What makes natural geo-engineering, soil sequestration, planting trees, and so on impossible for actually turning the tide on this is that there is a near total lack of political will to mandate any of it. If all of a sudden we could replace the horrible governments with functional ones that represented what we now need and if that is where all the funding went, yeah, it might actually make a dent in mitigation.

But the reality is that there is not one country that I know of doing everything it can in that direction.

 Certainly none of the major emitters–Russia, the US, China, and India–are doing anything of significance; all four are just stomping on the gas. There is nothing to indicate that a change of course will happen. Nothing. Not now. Not next year. Not in ten years. So the lack of political will is going to negate any and all natural geo-engineering efforts.

“Nevertheless, we are still obliged to do what we can in our own ways, even if there is no chance for long-term mitigation. I was talking with a friend before I finished my book, and I said to him, ‘Why even write this book?’ And my friend said, “You know, Dahr, if the total outcome of your book buys one little organism in the Amazon one more week of life, then it is completely worth it.’”

Yet, we are often told that we cannot carry on without hope for at least a someday outcome. Because our western cultures, particularly those in America, are fixated on an almost childish adherence to hope, they celebrate old clichés such as, “You gotta have hope,” “Don’t lose hope, ”Keep hope alive.”

Politicians and CEOs get elected with such slogans. Activists get funds for their projects and ideas even though they are five decades too late. And religious and new age thought leaders make millions peddling spiritual hopium, self-induced intoxication that ignores reality and offers an illusion of control or escape. True, there are times and places for hope when it is possible to change a course that can be changed.

 But clinging to hope when there is no longer anything to be done, when the course cannot be changed, makes hope itself a burden. One is forced into internal pretense, deeper denial. For people who have limited capacity for denial, and I suspect that if you have read this far you are one of those, maintaining hope becomes impossible. It is a surprising relief to let go of it.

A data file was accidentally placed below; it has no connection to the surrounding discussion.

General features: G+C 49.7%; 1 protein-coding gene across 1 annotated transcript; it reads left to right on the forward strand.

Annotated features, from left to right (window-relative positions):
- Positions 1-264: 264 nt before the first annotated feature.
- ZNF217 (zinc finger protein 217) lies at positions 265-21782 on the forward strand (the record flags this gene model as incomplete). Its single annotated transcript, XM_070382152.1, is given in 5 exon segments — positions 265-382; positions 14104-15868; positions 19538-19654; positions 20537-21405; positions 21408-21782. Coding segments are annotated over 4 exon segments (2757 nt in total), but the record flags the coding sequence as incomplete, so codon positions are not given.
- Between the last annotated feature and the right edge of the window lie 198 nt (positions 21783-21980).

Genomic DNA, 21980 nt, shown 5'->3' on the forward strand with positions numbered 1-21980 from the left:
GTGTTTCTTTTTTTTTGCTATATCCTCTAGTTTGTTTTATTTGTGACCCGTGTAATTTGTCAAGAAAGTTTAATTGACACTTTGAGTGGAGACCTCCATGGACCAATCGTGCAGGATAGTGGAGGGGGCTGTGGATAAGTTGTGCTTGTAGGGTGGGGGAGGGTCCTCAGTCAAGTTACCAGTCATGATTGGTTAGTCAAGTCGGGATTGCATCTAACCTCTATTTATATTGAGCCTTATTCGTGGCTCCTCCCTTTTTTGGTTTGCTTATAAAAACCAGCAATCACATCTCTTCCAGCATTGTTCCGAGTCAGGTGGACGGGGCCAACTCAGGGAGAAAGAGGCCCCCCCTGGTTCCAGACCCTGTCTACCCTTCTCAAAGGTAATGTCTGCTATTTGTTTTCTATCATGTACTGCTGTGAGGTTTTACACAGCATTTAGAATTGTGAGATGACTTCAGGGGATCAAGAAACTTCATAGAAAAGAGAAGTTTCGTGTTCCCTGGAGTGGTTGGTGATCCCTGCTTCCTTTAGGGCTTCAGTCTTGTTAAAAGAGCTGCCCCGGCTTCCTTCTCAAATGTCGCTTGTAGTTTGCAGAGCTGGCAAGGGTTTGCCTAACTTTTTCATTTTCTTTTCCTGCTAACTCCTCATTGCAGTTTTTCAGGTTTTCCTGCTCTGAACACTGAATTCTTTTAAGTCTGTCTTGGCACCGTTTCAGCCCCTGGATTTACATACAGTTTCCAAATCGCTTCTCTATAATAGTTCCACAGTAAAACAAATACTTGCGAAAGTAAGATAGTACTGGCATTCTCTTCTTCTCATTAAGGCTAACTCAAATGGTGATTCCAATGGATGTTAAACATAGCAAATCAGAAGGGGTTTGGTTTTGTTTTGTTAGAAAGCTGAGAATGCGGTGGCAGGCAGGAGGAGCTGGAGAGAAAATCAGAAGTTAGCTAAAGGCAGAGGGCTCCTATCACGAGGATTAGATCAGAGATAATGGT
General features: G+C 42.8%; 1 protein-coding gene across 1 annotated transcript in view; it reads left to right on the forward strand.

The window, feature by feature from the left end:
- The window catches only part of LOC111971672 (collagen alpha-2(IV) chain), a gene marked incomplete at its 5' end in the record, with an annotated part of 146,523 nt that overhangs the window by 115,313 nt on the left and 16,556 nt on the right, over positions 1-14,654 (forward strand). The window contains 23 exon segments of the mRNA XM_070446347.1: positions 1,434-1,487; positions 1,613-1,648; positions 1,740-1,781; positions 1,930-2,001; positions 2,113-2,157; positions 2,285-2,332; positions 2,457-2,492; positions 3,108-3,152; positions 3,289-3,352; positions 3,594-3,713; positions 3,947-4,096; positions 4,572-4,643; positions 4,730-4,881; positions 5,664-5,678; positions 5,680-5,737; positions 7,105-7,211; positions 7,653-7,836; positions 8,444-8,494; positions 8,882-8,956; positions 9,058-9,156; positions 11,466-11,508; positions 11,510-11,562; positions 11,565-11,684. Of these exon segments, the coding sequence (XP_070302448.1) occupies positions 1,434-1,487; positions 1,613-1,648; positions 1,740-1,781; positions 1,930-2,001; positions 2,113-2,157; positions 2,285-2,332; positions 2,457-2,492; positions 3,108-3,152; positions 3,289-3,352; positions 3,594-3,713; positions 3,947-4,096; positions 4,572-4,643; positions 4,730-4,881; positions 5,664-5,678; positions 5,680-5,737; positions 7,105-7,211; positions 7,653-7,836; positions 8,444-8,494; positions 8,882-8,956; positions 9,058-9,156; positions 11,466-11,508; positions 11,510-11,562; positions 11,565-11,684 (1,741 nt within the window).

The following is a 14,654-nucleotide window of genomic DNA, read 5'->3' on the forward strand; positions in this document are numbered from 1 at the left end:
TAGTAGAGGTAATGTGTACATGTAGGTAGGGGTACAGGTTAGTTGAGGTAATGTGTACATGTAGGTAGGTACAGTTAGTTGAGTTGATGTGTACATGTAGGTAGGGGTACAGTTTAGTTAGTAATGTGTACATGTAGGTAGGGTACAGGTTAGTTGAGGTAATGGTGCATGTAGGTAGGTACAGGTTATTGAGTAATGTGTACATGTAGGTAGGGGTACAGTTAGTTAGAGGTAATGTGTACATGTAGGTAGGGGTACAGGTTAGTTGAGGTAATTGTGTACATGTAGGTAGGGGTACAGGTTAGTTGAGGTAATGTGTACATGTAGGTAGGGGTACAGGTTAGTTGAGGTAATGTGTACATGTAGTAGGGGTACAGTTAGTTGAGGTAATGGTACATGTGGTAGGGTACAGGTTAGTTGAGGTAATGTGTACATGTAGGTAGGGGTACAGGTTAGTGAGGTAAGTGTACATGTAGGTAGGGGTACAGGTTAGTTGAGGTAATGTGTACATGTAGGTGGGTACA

However, you may then experience the brunt force of sorrow. Grief, straight up. It may sneak into your dreams. It may come in ordinary moments such as smelling the spray of an orange; or when a child whom you love says the words, “When I grow up…” It may come when you observe greed, ignorance, and cruelty, as these are reminders of why the world is dying. Sometimes you may feel you could cry and never stop crying.

To stay steady, you may be forced into a witnessing presence, vast enough to contain your grief. You may acclimate to living with grief without the assumption that it should or will dissipate. Despite this or because of it, you may notice a growing tendency to appreciate simple moments of connection and many small joys. And you may feel more awake than you have for a long time.

Living with the grief of facing human extinction may be akin to how a person with a terminal diagnosis might experience his or her final phase, the awareness of death undeniable, and the magnificence of life ever more obvious.


So come my friends, be not afraid
We are so lightly here
It is in love that we are made
In love, we disappear
—Leonard Cohen
“Boogie Street”
What else is there to do now? Here we are, some of the last humans who will experience this beautiful planet since Homo sapiens began their journey some 200,000 years ago. Now, in facing extinction of our species, you may wonder if there is any point in going on. If your future projects make no sense any more, if you feel it is unwise to have children, and that things are going to get really hard and bad, you may not want to bother living any longer. Yet, there are other ways to use your attention that make life still relevant and even beautiful.

For nearly thirty years I have led public sessions and silent retreats around the world. In those gatherings, I encourage people to manage their own attention by moving it into present awareness, gratitude, and an immersion in the senses. However you are using your attention in any given moment is conditioning the experience you are having in that moment. We live in a time when managing our attention will be all the more necessary to stay calm and to allow us to enjoy and be helpful in whatever time is left.

Directing attention is a facility that becomes habitual with time. Left to its own conditioned patterns, our minds get into all kinds of trouble (unless one was very lucky in one’s conditioning, which is rare). Developing the habit of re-directing your awareness when your mind is lost in fear or troubling stories induces confidence along the way. Your attention starts to incline toward ease more frequently. You find that you can choose calm. You can choose gratitude.
You can choose love.

Jonathan Franzen, winner of the National Book Award and many other literary honors, writes in his latest book The End of the End of the Earth:  “Even in a world of dying, new loves continue to be born.”  This is now the time to give yourself over to what you love, perhaps in new and deeper ways.

Your family and friends, your animal friends, the plants around you, even if that means just the little sprouts that push their way through the sidewalk in your city, the feeling of a breeze on your skin, the taste of food, the refreshment of water, or the thousands of little things that make up your world and which are your own unique treasures and pleasures.  Make your moments sparkle within the experience of your own senses, and direct your attention to anything that gladdens your heart. Live your bucket list now.